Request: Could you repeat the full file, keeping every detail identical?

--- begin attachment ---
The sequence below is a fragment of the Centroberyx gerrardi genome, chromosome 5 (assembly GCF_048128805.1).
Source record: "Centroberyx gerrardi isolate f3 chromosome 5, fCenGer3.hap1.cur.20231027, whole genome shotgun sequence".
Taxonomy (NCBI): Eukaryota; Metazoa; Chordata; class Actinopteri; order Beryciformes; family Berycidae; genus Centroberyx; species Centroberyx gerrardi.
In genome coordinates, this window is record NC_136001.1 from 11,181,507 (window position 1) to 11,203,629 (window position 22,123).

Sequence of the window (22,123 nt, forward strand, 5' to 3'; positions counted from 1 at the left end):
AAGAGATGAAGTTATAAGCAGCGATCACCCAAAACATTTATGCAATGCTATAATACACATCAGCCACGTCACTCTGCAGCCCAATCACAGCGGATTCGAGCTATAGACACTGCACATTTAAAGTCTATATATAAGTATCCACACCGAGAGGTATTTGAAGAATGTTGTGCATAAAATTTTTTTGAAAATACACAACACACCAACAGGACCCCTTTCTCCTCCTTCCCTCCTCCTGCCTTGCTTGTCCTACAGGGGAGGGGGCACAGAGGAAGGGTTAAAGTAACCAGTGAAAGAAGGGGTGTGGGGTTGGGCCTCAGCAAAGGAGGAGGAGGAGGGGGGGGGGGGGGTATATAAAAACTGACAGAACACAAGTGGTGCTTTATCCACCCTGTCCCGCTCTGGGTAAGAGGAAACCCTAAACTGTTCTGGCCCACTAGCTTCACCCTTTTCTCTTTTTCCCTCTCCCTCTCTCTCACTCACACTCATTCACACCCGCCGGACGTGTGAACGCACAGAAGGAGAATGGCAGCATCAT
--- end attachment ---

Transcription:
The sequence below is a fragment of the Centroberyx gerrardi genome, chromosome 5 (assembly GCF_048128805.1).
Source record: "Centroberyx gerrardi isolate f3 chromosome 5, fCenGer3.hap1.cur.20231027, whole genome shotgun sequence".
Taxonomy (NCBI): Eukaryota; Metazoa; Chordata; class Actinopteri; order Beryciformes; family Berycidae; genus Centroberyx; species Centroberyx gerrardi.
In genome coordinates, this window is record NC_136001.1 from 11,181,507 (window position 1) to 11,203,629 (window position 22,123).

Sequence of the window (22,123 nt, forward strand, 5' to 3'; positions counted from 1 at the left end):
AAGAGATGAAGTTATAAGCAGCGATCACCCAAAACATTTATGCAATGCTATAATACACATCAGCCACGTCACTCTGCAGCCCAATCACAGCGGATTCGAGCTATAGACACTGCACATTTAAAGTCTATATATAAGTATCCACACCGAGAGGTATTTGAAGAATGTTGTGCATAAAATTTTTTTGAAAATACACAACACACCAACAGGACCCCTTTCTCCTCCTTCCCTCCTCCTGCCTTGCTTGTCCTACAGGGGAGGGGGCACAGAGGAAGGGTTAAAGTAACCAGTGAAAGAAGGGGTGTGGGGTTGGGCCTCAGCAAAGGAGGAGGAGGAGGGGGGGGGGGGGGTATATAAAAACTGACAGAACACAAGTGGTGCTTTATCCACCCTGTCCCGCTCTGGGTAAGAGGAAACCCTAAACTGTTCTGGCCCACTAGCTTCACCCTTTTCTCTTTTTCCCTCTCCCTCTCTCTCACTCACACTCATTCACACCCGCCGGACGTGTGAACGCACAGAAGGAGAATGGCAGCATCAT